14. 3a03530c732ebe53cdd7c17bee0988896d36c2b632dbd6118613697c2af82117

15. 3a4bd5288b89aa26fbe39353b93c1205efa671be4f96e50beae0965f45fdcc40

16. 4ad9432cc817afa905bab2f16d4f713af42ea42f5e4fcf53e6d4b631a7d6da91

17. 4be85e2083b64838fb66b92195a250228a721cdb5ae91817ea97b37aa53f4a2b

18. 520bd9ed608c668810971dbd51184c6a29819674280b018dc4027bc38fc42e57

19. 5da8d2e1b36be0d661d276ea6523760dbe3fa4f3fdb7e32b144812ce50c483fa

20. 668a4a2300f36c9df0f7307cc614be3297f036fa312a424765cdb2c169187fe6

21. 66e6563ecef8f33b1b283a63404a2029550af9a6574b84e0fb3f2c6a8f42e89f

22. 6d4712df42ad0982041ef0e2e109ab5718b43830f2966bd9207a7fac3af883db

23. 6e846881115448d5d4b69bf020fcd5872a0efef56e582f6ac8e3e80ea79b7a55

24. 706f3eec328e91ff7f66c8f0a2fb9b556325c153a329a2062dc85879c540839d

25. 730f2d6243055c786d737bae0665267b962c64f57132e9ab401d6e7625c3d0a4

26. 77340f01535db5c80c1f3e725a8f8de17bb227f567b8f568dd339be6ddacf60e

27. 7f6dd0ca03f04b64024e86a72a6d7cfab6abccc2173b85896fc4b431990a5984

28. 8323fdfda08300c691d330badec2607ea050cc10ee39934faeebedf3877df3ac

29. 86c84c07e27cc8aba129e1cf51215b65c445f178b94f2e8c4c10e6bc110daa94

30. 8eada5114fbbc73b7d648b38623fc206367c94c0e76cb3b395a33ea8859d2952

31. 8f1b0affffb2f2f58b477515d1ce54f4daa40a761d828041603d5536c2d53539

32. 98227953d55c5aee2271851cbea3680925d4d0838ee0d63090da143c8d71ac55

33. 9bae897c19f237c22b6bdc024df27455e739be24bed07ef0d409f2df87eeda58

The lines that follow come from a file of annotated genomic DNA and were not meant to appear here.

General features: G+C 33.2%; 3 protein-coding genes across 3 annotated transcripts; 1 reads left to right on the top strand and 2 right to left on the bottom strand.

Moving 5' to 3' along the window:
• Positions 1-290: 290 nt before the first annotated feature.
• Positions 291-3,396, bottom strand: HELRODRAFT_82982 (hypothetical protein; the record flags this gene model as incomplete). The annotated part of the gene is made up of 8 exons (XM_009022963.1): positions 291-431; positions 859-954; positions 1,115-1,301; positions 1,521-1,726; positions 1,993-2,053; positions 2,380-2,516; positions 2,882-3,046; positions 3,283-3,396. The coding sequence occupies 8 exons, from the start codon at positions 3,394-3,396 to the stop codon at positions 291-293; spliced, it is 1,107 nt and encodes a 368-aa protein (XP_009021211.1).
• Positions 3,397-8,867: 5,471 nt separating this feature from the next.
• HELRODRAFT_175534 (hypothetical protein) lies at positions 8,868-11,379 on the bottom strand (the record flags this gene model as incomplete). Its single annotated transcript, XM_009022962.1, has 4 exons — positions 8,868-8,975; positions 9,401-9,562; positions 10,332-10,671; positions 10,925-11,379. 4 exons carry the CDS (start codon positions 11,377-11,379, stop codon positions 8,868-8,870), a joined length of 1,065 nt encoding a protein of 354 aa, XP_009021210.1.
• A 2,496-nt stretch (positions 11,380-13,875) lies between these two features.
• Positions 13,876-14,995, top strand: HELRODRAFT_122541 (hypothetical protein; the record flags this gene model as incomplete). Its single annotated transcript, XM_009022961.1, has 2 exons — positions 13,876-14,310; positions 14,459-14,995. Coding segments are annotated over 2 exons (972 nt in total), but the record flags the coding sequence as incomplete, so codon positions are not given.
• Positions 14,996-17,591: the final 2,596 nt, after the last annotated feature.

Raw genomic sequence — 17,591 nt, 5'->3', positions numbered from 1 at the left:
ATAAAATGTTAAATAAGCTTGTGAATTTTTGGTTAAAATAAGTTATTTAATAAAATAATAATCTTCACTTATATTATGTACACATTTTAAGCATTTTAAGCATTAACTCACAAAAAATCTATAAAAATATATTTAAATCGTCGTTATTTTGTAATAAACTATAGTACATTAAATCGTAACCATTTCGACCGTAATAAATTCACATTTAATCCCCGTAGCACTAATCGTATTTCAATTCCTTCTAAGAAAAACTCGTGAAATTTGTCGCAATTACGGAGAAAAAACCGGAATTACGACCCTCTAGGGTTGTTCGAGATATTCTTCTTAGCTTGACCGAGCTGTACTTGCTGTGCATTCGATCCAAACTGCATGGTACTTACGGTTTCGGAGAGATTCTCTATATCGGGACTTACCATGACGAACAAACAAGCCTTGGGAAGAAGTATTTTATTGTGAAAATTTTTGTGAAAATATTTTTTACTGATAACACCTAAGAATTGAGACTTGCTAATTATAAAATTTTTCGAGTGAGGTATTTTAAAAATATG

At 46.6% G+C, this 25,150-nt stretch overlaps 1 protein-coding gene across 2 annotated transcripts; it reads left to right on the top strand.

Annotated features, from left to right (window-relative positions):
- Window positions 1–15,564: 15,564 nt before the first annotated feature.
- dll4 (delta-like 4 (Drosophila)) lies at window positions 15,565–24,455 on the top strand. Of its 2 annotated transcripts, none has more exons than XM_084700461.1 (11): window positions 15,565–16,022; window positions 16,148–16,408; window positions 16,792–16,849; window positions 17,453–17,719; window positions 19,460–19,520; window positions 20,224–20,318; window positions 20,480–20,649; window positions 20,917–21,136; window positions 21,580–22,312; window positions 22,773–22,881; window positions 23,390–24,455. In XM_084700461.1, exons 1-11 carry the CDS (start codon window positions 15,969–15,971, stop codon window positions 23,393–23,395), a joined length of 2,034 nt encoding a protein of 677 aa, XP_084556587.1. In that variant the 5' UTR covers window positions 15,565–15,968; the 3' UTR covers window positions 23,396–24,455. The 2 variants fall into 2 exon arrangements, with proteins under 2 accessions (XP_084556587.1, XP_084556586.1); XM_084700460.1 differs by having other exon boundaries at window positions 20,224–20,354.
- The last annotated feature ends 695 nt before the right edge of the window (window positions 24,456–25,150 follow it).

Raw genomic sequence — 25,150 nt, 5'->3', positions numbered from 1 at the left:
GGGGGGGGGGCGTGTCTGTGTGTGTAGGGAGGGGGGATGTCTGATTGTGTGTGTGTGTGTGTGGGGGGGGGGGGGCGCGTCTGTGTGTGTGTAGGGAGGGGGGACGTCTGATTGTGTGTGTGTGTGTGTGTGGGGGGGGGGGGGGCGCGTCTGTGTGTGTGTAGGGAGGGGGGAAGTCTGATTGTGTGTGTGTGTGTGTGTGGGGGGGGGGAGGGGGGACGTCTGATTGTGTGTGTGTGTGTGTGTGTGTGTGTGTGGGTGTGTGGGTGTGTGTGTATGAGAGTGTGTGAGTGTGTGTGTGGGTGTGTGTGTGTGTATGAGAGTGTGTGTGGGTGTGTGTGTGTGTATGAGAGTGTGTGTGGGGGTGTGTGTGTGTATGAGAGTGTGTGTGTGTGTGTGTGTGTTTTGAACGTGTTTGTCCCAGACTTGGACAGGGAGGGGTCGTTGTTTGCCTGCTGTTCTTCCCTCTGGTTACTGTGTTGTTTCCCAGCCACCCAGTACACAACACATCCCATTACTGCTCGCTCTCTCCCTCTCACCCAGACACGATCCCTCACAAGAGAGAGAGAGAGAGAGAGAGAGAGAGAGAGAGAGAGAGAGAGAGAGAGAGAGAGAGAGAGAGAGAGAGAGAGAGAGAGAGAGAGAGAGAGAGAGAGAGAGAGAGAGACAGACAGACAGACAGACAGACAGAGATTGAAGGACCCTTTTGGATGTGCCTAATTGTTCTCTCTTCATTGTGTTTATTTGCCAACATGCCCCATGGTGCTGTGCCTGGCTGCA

34. 9cf9441554ac727f9d191ad9de1dc101867ffe5264699cafcf2734a4b89d5d6a

35. a5cdca5a8120b5532f6de3395b9b6d411ad9234b857ce17bb3cc5747be6a7dd2

36. b0e929e35c47a60f65e4420389cad46190c26e8cfaabe922efd73747b682776a

37. b1891a5375198e262dfe6f83a89574e7aa438f41e2853d5d31e101bcec95cbf3

38. b3e82b43750c7d0833f69abd3d31751c9e8face5063573946f61abbdda513eb8

39. b4b9fdf30c017af1a8a3375218e43073117690a71c3f00ac5f6361993471e5e7

40. b824bbc645f15e213b4cb2628f7d383e9e37282059b03f6fe60f7c84ea1fed1f

41. c6e2ef30a86baa670590bd21acf5b91822117e0cbe6060060bc5fe0182dace99

42. c728e3a0d4a293e44314d663945354427848c220d05d5d87cdedd9995fee3dfe

43. cf60d0d6b05bfe2e51ca9dac01a4ae506b90d78d8d9d0fc266e3c01d8d2ba6b7

44. d4645d2c29505cf10d1b201826c777b62cbf9d752cb1008bef1192e0dd545a82

45. d4647619fa2dc8fef5560d1662cbee6eb7dc95298dd40edf12dd4c8ee902d767

46. daed41395ba663bef2c52e3d1723ac46253a9008b582bb8d9da9cb0044991720

47. e146f17a53300e19ec480d069b341688127d46198ff0fdd0e059914130d56f56

48. e4a2260bcba8059207fdcc2d59841a8c4ddbe39b6b835feef671bceb95cd232d

49. e9b24041847844a5d57b033bf0b41dc637eba7664acfb43da5db635ae920a1b4

50. eaac447d6ae733210a07b1f79e97eda017a442e721d8fafe618e2c789b18234b

51. eafce6e79a087b26475260afe43f337e7168056616b3e073832891bf18c299c1

52. ed47e6ecca056bba20f2b299b9df1022caf2f3e7af1f526c1fe3b8bf2d6e7404

53. f32604fba766c946b429cf7e152273794ebba9935999986b7e137ca46cd165fc

54. f7b3da61cb6a37569270554776dbbd1406d7203718c0419c922aa393c07e9884

55. fe2b2beeff98cae90f58a5b2f01dab31eaa98d274757a7dd9f70f4dc8432a6e2

SHA256 Linux payloads:

1.    6a7b7147fea63d77368c73cef205eb75d16ef209a246b05698358a28fd16e502

2.    d4645d2c29505cf10d1b201826c777b62cbf9d752cb1008bef1192e0dd545a82


  • nowautomation[.]com
  • fluentzip[.]org
  • mojobiden[.]com
  • paymenthacks[.]com

IP addresses:

  • 99.83.154[.]118

How To Prevent Ransomware Attacks?

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I am an experienced and CEH certified cybersecurity professional with expertise in incident response, forensic investigations, cyber threat intelligence, vulnerability mgmt. and cyber threat research.
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About Inno Eroraha
Dulles, Virginia Website
Inno Eroraha is the Founder & Chief Strategist of NetSecurity Corporation, a cybersecurity products and services company based in Dulles, VA. NetSecurity is the developer of ThreatResponder Platform.